Killers on the loose: Immunotherapeutic strategies to improve NK cell-based therapy for cancer treatment
Cordelia Dunai 1 , Erik Ames 2 , Maria C Ochoa 3 , Myriam Fernandez-Sendin 4 , Ignacio Melero 5 , Federico Simonetta 6 , Jeanette Baker 7 , Maite Alvarez 8
Natural killer (NK) cells are innate lymphocytes that control tumor progression by not only directly killing cancer cells, but also by regulating other immune cells, helping to orchestrate a coordinated anti-tumor response.
However, despite the tremendous potential that this cell type has, the clinical results obtained from diverse NK cell-based immunotherapeutic strategies have been, until recent years, rather modest.
The intrinsic regulatory mechanisms that are involved in the control of their activation as well as the multiple mechanisms that tumor cells have developed to escape NK cell-mediated cytotoxicity likely account for the unsatisfactory clinical outcomes.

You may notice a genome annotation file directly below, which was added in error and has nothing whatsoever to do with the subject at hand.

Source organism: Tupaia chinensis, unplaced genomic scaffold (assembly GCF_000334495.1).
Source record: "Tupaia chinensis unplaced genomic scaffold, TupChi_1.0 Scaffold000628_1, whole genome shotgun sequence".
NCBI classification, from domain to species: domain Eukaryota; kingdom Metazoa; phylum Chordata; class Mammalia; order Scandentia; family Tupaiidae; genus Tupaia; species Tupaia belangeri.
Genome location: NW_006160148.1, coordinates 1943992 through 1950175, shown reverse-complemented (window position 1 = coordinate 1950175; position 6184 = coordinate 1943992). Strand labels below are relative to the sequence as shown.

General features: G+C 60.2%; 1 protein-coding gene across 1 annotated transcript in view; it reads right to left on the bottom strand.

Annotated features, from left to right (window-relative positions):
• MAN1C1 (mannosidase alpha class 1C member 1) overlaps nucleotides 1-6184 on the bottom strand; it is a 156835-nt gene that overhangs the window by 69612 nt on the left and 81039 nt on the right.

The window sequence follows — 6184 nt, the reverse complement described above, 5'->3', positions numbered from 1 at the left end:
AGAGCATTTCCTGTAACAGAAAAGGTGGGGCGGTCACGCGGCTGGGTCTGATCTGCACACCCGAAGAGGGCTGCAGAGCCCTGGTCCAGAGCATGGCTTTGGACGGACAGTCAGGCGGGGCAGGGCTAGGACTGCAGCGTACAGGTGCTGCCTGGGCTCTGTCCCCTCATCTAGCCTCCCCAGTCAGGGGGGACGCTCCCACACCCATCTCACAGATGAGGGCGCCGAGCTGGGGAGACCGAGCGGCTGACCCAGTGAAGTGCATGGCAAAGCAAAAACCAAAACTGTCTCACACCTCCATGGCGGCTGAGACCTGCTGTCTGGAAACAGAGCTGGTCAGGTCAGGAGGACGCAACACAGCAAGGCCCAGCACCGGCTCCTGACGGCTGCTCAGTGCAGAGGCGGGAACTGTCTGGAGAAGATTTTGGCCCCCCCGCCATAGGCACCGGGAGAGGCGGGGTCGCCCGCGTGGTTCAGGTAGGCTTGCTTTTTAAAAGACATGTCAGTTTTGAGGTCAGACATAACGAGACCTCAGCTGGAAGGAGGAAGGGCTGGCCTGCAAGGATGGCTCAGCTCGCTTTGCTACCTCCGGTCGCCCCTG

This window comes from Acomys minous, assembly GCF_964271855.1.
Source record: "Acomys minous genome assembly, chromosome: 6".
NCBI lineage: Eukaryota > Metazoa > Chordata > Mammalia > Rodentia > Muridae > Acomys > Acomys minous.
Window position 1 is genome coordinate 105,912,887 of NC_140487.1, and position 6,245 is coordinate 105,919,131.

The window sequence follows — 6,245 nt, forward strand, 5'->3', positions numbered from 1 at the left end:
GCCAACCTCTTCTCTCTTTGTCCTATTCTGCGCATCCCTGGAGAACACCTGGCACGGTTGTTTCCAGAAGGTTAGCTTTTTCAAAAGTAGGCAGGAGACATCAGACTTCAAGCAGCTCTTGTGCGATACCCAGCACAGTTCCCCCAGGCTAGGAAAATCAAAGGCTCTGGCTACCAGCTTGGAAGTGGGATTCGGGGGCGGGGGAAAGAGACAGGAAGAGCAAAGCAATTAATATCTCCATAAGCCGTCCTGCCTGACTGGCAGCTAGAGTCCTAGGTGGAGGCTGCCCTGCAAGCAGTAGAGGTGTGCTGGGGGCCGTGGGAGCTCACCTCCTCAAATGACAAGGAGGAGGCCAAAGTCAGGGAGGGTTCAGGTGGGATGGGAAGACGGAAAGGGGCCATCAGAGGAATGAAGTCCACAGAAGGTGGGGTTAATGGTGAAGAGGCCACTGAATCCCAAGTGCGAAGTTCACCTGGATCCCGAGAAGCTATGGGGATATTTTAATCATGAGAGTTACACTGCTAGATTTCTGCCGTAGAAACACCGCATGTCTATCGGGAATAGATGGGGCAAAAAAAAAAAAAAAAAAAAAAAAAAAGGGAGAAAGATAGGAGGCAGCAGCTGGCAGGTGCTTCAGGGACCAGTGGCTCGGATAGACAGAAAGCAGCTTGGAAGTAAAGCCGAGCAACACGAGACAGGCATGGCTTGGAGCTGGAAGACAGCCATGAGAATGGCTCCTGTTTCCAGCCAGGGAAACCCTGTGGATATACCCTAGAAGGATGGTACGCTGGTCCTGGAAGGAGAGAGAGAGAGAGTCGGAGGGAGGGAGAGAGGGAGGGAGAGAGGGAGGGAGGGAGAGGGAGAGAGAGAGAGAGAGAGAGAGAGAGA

The current approaches to improve long-term NK cell function are centered on modulating different molecules involved in both the activation and inhibition of NK cells, and the latest data seems to advocate for combining strategies that target multiple aspects of NK cell regulation. In this review, we summarize the different strategies (such as engineered NK cells, CAR-NK, NK cell immune engagers) that are currently being used to take advantage of this potent and complex immune cell.